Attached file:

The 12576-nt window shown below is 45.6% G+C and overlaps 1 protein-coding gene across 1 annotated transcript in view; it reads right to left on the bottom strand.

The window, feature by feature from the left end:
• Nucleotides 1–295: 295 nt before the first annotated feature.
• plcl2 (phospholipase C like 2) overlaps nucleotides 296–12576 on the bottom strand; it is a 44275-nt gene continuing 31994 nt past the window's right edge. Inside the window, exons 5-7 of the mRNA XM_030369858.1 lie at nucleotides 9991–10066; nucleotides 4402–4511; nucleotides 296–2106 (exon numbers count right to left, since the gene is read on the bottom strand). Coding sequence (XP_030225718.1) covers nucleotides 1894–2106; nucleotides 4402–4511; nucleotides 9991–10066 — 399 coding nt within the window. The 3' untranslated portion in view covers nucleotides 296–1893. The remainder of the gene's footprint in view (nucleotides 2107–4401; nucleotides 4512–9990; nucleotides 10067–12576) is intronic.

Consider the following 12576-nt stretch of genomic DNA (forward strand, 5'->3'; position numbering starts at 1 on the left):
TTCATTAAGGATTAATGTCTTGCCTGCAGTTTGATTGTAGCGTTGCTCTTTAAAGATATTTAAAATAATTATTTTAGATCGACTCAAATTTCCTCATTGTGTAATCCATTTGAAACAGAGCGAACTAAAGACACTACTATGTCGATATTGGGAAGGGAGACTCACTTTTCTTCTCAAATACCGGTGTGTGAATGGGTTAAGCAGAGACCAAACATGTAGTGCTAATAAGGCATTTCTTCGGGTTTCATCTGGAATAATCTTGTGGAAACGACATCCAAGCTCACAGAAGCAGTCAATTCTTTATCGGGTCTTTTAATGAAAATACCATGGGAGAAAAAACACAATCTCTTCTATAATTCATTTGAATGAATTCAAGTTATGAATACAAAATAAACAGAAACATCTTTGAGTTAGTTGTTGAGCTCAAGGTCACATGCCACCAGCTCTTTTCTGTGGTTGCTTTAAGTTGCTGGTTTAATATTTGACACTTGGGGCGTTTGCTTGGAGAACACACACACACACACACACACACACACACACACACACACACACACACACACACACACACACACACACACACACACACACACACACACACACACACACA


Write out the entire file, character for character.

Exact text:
The 12576-nt window shown below is 45.6% G+C and overlaps 1 protein-coding gene across 1 annotated transcript in view; it reads right to left on the bottom strand.

The window, feature by feature from the left end:
• Nucleotides 1–295: 295 nt before the first annotated feature.
• plcl2 (phospholipase C like 2) overlaps nucleotides 296–12576 on the bottom strand; it is a 44275-nt gene continuing 31994 nt past the window's right edge. Inside the window, exons 5-7 of the mRNA XM_030369858.1 lie at nucleotides 9991–10066; nucleotides 4402–4511; nucleotides 296–2106 (exon numbers count right to left, since the gene is read on the bottom strand). Coding sequence (XP_030225718.1) covers nucleotides 1894–2106; nucleotides 4402–4511; nucleotides 9991–10066 — 399 coding nt within the window. The 3' untranslated portion in view covers nucleotides 296–1893. The remainder of the gene's footprint in view (nucleotides 2107–4401; nucleotides 4512–9990; nucleotides 10067–12576) is intronic.

Consider the following 12576-nt stretch of genomic DNA (forward strand, 5'->3'; position numbering starts at 1 on the left):
TTCATTAAGGATTAATGTCTTGCCTGCAGTTTGATTGTAGCGTTGCTCTTTAAAGATATTTAAAATAATTATTTTAGATCGACTCAAATTTCCTCATTGTGTAATCCATTTGAAACAGAGCGAACTAAAGACACTACTATGTCGATATTGGGAAGGGAGACTCACTTTTCTTCTCAAATACCGGTGTGTGAATGGGTTAAGCAGAGACCAAACATGTAGTGCTAATAAGGCATTTCTTCGGGTTTCATCTGGAATAATCTTGTGGAAACGACATCCAAGCTCACAGAAGCAGTCAATTCTTTATCGGGTCTTTTAATGAAAATACCATGGGAGAAAAAACACAATCTCTTCTATAATTCATTTGAATGAATTCAAGTTATGAATACAAAATAAACAGAAACATCTTTGAGTTAGTTGTTGAGCTCAAGGTCACATGCCACCAGCTCTTTTCTGTGGTTGCTTTAAGTTGCTGGTTTAATATTTGACACTTGGGGCGTTTGCTTGGAGAACACACACACACACACACACACACACACACACACACACACACACACACACACACACACACACACACACACACACACACACACACACACACACACACACA